• The woman and the disciples, or Judas and Mary, serve as spiritual contrasts: Mary opens herself to the sweet aroma of Christ; Judas plain stinks.
  • The perfume presents a powerful picture of the upcoming death of Christ, for those with eyes to see; he was broken and poured out for our salvation (Luke 23:26-27:12).

Christianity was never meant to be a surface religion which only runs skin deep.  The follower of Christ is meant to be profoundly transformed, inside and out, so that there is genuine healing, spiritual health, and authentic concern for the poor and needy.  Keeping up appearances is what the Judas’s of this world do.  But the Mary’s among us dramatically point us to Jesus with their tears, their humility, their openness, and their love.

In this contemporary environment of fragmented human ecology, our first step toward wholeness and integrity begins with a posture of giving everything we have – body, soul, and spirit – to the Lord Jesus.  Methinks Quincy was on to something.

Loving Lord Jesus, my Savior, and my friend, you have gone before us and pioneered deliverance from an empty way of life and into a life of grace and gratitude.  May I and all your followers, emulate the path of the woman Mary and realize the true freedom which comes from emptying oneself out for you.  Amen.

The Effects of Humanity’s Fall

 
 
            The entire world is profoundly broken.  Everywhere people are ‘messed-up’.  Anywhere one goes, whether it is school, work, home and even church, there is institutional brokenness expressed in systems or organizing structures that contain elements of bondage instead of freedom.  It does not take a Christian to observe and know that things just do not seem right.
 
            The Bible’s description of this reality goes back to the fall of humanity.  Satan, the devil, led the original persons, Adam and Eve, into disobedience of God.  Satan tempted Eve to doubt whether God really had her best interests at mind; to question the truthfulness of God’s Word; and, to wonder about the wisdom of listening to God (Genesis 3:1-5).  Adam just flat out chose to disobey God, and, so, the entire world changed (Genesis 3:16-17).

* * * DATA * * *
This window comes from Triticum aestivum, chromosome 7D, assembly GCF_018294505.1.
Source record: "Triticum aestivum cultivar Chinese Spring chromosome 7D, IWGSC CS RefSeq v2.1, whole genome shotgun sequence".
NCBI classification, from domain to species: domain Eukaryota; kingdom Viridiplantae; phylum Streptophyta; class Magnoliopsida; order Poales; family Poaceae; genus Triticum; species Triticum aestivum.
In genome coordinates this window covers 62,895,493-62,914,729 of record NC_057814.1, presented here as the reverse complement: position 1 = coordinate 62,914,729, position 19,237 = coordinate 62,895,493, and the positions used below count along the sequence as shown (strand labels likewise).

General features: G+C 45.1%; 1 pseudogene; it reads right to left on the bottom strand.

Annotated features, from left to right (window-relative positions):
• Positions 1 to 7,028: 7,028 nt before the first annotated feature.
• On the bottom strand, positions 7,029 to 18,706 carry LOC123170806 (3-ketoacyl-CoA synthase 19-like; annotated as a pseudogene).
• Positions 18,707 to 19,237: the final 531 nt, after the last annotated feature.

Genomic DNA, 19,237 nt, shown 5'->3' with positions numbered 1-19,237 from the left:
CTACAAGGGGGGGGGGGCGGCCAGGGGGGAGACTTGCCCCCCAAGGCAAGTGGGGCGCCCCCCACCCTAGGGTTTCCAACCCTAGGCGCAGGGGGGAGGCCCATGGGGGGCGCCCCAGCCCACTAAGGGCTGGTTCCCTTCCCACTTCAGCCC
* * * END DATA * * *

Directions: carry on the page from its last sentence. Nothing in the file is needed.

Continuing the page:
Immediately, everything was different in the world and with people.  The choice to disobey God brought feelings of fear and shame; a loss of fellowship with God; hiding from God; a bent to pervert the truth; the propensity for the genders to try and dominate each other; expulsion from the garden; and, physical death (Genesis 3:7-24).  That is quite a list of downright icky stuff.  No wonder the world is messed up.
 
            The fall of humanity still affects us all.  It has brought not only physical death, but spiritual death.  That means we are alienated from God, in rebellion against him, and enslaved to our own passions and desires (Isaiah 1:2-6; Romans 2:14-15; Ephesians 2:1-3).  We are alienated from one another as persons by having continual bents toward discord, suspicion, and jealousy instead of love and trust (Romans 1:29-31; James 3:14-16).  We are even alienated and totally out of touch with ourselves by either loving ourselves as gods or hating ourselves with inordinate emotional masochism (Philippians 2:21; 2 Timothy 3:2-4).  In short, we are selfish people who experience separation from God, others, and self.